Wilkes Elementary Principal Sheryl Belt said some school staff guessed that there may have been a post-9/11 birth boom.

“In times of trouble, people tend to get closer,” she said, referring to the wars in Afghanistan and Iraq that followed the September 11th terrorist attacks.

While 2002 saw a small national birthrate decline, the number of births in 2003 spiked by about 700,000, likely giving a boost to kindergarten classes in 2008.

But with a median age of 43 and an average household size of just under three people, Bainbridge does not follow national, state or county birth or population trends.

State demographers are predicting a birth boom will swamp kindergartens, but not for another four or five years. The relatively flat enrollment trend that began in 1999 is predicted to spike in 2012 and continue to grow by about 14,000 students each year.

Some school officials speculated that the recent economic downturn has drawn students away from private schools. But the even larger kindergarten enrollment spike at island private schools likely discounts an economic explanation.

Madrona School has seen a slight increase in kindergarten students from North Kitsap, but public school officials have noted no significant increase in off-island students.

As for the people who have moved to Bainbridge over the last six years, island real estate agent Paul Holzman said the trends have held steady.

“Not a lot of young families have moved here,” the 11-year Bainbridge resident said. “Mostly it’s retirees or families with teenage children.”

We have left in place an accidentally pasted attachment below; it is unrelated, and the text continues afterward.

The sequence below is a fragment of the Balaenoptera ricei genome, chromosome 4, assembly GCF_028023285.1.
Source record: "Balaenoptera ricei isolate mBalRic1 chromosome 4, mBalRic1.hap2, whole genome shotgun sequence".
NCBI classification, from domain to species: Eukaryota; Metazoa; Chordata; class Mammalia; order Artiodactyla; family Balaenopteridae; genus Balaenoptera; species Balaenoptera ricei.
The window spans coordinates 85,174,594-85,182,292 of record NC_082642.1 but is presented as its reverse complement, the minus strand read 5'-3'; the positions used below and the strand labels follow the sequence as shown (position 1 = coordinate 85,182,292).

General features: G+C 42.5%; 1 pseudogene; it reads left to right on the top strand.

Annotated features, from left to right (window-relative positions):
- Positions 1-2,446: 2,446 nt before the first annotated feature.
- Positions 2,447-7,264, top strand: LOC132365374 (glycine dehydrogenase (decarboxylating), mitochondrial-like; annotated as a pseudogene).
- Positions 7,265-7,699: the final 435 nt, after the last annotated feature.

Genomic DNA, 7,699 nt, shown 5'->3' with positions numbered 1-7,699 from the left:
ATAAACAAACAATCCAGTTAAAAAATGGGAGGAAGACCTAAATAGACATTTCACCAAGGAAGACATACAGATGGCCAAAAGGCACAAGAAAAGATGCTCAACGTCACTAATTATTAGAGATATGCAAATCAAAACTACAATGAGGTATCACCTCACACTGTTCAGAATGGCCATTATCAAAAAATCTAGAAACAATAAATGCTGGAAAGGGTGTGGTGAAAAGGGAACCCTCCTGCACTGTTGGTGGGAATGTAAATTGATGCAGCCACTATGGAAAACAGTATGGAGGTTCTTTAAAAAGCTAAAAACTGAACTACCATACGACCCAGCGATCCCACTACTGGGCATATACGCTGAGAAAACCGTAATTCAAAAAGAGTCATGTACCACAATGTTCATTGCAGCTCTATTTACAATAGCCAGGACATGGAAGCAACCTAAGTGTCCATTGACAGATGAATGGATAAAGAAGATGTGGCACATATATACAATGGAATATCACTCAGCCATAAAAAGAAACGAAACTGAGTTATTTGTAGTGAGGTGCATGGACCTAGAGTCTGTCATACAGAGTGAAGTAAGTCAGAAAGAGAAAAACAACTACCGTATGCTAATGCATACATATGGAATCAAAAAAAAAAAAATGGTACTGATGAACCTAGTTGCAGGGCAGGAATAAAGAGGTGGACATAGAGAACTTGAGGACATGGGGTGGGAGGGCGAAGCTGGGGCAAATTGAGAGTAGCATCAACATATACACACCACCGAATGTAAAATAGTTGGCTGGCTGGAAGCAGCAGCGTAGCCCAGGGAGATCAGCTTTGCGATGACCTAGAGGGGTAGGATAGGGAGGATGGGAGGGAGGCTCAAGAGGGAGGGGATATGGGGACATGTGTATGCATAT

Looking at the cul-de-sac he lives on, Holzman estimates 23 children at or under kindergarten age reside nearby. He’s never seen so many young children in his neighborhood.

“Most of (their parents) have lived on the island for a long time,” he said. “They’re not the people who (recently) moved here. They’re the ones who moved here a long time ago, waited a while and now their kids are getting to the kindergarten age.”

Blakely principal Ric Jones made similar observations.

A lot of the kindergarteners are from existing Bainbridge families,” he said. “We’re not seeing a ton of (students) from the new people that moved here.”

Madrona Enrollment Coordinator Missi Goss has observed a small counter trend, with more young families showing interest in her school.

“We’ve read a lot about how housing prices are driving young families off the island,” she said. “But a certain sector of young people who tend to be more corporate, were maybe transferred to the Seattle area or are from Bellevue or Redmond, have been drawn here to get away from the woes of urban life.”

Unclear about the cause of the boom, school officials are hesitant to base new predictions on this year’s enrollment.

“This is a fairly significant increase, but it’s hard to say if it’s a fluke or a trend,” Belt said.

Whatever the cause, educators say the kindergarten boom is a promising sign for island schools.

“It’s a mystery,” said district spokeswoman Pam Keyes. “We’re grateful for it, whatever the mystery is.”